indicates how long a resolver may cache the negative answer.  The
   owner name of the SOA record (MNAME) MUST be set to the query name.
   The RNAME, SERIAL, REFRESH, RETRY, and EXPIRE values MUST be ignored
   by senders.  Negative responses without SOA records SHOULD NOT be

   In LLMNR, the additional section is primarily intended for use by
   EDNS0, TSIG, and SIG(0).  As a result, unless the 'C' bit is set,
   senders MAY only include pseudo RR-types in the additional section of
   a query; unless the 'C' bit is set, responders MUST ignore the
   additional section of queries containing other RR types.

   In queries where the 'C' bit is set, the sender SHOULD include the
   conflicting RRs in the additional section.  Since conflict
   notifications are advisory, responders SHOULD log information from
   the additional section, but otherwise MUST ignore the additional

   Senders MUST NOT cache RRs from the authority or additional section
   of a response as answers, though they may be used for other purposes,
   such as negative caching.

3.  Usage Model

   By default, an LLMNR sender SHOULD send LLMNR queries only for
   single-label names.  Stub resolvers supporting both DNS and LLMNR
   SHOULD avoid sending DNS queries for single-label names, in order to
   reduce unnecessary DNS queries.  An LLMNR sender SHOULD NOT be
   enabled to send a query for any name, except where security
   mechanisms (described in Section 5.3) can be utilized.  An LLMNR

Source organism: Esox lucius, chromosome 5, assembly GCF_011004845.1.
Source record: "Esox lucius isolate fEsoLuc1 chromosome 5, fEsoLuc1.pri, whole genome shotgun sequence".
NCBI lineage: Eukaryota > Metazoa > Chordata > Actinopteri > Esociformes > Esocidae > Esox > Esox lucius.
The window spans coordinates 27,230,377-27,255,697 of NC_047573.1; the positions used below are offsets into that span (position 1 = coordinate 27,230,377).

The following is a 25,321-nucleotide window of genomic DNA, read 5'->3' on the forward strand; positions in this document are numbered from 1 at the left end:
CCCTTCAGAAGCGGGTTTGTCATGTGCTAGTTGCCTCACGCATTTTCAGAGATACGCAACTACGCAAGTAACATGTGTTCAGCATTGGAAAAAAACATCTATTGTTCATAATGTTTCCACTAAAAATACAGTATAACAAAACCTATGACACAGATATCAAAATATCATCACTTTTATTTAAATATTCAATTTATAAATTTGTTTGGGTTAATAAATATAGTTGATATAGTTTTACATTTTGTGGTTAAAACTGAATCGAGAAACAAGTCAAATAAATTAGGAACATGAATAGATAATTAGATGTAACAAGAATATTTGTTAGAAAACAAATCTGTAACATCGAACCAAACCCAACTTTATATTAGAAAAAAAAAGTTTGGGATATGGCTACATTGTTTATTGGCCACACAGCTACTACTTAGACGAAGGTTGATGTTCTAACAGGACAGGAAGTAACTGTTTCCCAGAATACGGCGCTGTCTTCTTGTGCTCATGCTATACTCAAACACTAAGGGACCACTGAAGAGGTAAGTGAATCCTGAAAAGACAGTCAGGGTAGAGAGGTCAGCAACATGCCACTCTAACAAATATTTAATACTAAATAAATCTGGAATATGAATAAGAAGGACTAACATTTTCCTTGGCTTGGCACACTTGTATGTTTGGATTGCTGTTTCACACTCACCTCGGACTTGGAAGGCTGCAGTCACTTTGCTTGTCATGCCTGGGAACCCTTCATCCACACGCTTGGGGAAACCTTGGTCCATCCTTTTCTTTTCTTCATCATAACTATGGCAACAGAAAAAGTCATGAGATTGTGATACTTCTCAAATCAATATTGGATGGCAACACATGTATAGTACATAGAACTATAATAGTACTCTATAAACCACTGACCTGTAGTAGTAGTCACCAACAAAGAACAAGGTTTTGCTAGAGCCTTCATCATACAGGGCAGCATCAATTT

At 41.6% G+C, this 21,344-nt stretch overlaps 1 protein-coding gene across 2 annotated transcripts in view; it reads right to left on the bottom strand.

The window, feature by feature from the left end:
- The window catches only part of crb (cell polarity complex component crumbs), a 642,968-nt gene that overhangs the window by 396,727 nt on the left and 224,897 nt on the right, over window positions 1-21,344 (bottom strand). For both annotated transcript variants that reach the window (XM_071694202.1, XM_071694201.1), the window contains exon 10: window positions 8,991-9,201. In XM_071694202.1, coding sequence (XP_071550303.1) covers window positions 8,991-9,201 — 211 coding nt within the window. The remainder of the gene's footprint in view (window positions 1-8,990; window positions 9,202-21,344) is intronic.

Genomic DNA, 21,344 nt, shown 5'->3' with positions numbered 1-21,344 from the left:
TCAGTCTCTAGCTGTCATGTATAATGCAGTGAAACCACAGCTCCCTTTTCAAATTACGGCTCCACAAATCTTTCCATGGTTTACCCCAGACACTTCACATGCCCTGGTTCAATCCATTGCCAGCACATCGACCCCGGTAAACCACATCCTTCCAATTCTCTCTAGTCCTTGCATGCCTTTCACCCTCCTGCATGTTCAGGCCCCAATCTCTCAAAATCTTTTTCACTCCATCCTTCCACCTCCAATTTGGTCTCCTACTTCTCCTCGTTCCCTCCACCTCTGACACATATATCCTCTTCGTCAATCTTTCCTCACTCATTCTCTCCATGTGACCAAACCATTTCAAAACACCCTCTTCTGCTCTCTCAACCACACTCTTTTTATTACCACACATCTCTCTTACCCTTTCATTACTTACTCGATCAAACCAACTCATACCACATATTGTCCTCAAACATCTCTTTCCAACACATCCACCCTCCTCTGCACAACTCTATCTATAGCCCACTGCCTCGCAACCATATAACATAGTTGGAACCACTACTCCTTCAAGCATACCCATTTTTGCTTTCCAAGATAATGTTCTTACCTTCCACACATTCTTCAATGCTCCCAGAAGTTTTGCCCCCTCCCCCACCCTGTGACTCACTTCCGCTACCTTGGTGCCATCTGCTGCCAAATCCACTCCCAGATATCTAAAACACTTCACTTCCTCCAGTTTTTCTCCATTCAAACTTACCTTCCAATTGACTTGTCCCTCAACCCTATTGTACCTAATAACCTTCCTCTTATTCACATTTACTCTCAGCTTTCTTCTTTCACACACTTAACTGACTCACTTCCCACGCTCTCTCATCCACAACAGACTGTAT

query SHOULD only be sent for the originally requested name; a
   searchlist is not used to form additional LLMNR queries.

   LLMNR is a peer-to-peer name resolution protocol that is not intended
   as a replacement for DNS; rather, it enables name resolution in
   scenarios in which conventional DNS name resolution is not possible.
   Where LLMNR security is not enabled as described in Section 5.3, if
   LLMNR is given higher priority than DNS among the enabled name
   resolution mechanisms, this would allow the LLMNR cache, once
   poisoned, to take precedence over the DNS cache.  As a result, use of
   LLMNR as a primary name resolution mechanism is NOT RECOMMENDED.

   Instead, it is recommended that LLMNR be utilized as a secondary name
   resolution mechanism, for use in situations where hosts are not
   configured with the address of a DNS server, where the DNS server is
   unavailable or unreachable, where there is no DNS server
   authoritative for the name of a host, or where the authoritative DNS
   server does not have the desired RRs.

   When LLMNR is configured as a secondary name resolution mechanism,
   LLMNR queries SHOULD only be sent when all of the following
   conditions are met:

   (1) No manual or automatic DNS configuration has been performed.  If